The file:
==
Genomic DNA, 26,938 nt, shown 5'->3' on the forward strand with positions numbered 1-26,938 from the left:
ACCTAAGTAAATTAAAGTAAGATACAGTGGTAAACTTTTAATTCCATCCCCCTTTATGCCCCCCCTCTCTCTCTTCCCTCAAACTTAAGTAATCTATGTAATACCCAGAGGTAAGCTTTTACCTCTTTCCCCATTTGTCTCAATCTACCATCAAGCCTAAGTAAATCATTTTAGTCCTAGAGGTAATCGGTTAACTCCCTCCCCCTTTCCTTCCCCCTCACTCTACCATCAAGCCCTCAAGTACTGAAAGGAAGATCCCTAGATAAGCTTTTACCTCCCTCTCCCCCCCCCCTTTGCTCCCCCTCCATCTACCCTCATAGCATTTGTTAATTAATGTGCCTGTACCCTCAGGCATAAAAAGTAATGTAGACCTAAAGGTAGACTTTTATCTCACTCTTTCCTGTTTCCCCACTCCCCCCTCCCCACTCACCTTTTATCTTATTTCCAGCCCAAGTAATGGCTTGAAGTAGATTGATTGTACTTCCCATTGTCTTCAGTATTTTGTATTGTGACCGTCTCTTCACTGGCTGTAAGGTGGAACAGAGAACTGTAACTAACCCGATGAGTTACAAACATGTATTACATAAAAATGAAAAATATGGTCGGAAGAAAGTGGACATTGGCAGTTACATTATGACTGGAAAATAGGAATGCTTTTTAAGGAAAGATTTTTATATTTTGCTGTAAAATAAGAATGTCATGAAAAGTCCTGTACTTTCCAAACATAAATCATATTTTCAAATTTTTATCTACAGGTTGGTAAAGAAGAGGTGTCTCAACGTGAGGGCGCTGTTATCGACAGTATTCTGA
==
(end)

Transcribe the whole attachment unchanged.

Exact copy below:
Genomic DNA, 26,938 nt, shown 5'->3' on the forward strand with positions numbered 1-26,938 from the left:
ACCTAAGTAAATTAAAGTAAGATACAGTGGTAAACTTTTAATTCCATCCCCCTTTATGCCCCCCCTCTCTCTCTTCCCTCAAACTTAAGTAATCTATGTAATACCCAGAGGTAAGCTTTTACCTCTTTCCCCATTTGTCTCAATCTACCATCAAGCCTAAGTAAATCATTTTAGTCCTAGAGGTAATCGGTTAACTCCCTCCCCCTTTCCTTCCCCCTCACTCTACCATCAAGCCCTCAAGTACTGAAAGGAAGATCCCTAGATAAGCTTTTACCTCCCTCTCCCCCCCCCCTTTGCTCCCCCTCCATCTACCCTCATAGCATTTGTTAATTAATGTGCCTGTACCCTCAGGCATAAAAAGTAATGTAGACCTAAAGGTAGACTTTTATCTCACTCTTTCCTGTTTCCCCACTCCCCCCTCCCCACTCACCTTTTATCTTATTTCCAGCCCAAGTAATGGCTTGAAGTAGATTGATTGTACTTCCCATTGTCTTCAGTATTTTGTATTGTGACCGTCTCTTCACTGGCTGTAAGGTGGAACAGAGAACTGTAACTAACCCGATGAGTTACAAACATGTATTACATAAAAATGAAAAATATGGTCGGAAGAAAGTGGACATTGGCAGTTACATTATGACTGGAAAATAGGAATGCTTTTTAAGGAAAGATTTTTATATTTTGCTGTAAAATAAGAATGTCATGAAAAGTCCTGTACTTTCCAAACATAAATCATATTTTCAAATTTTTATCTACAGGTTGGTAAAGAAGAGGTGTCTCAACGTGAGGGCGCTGTTATCGACAGTATTCTGA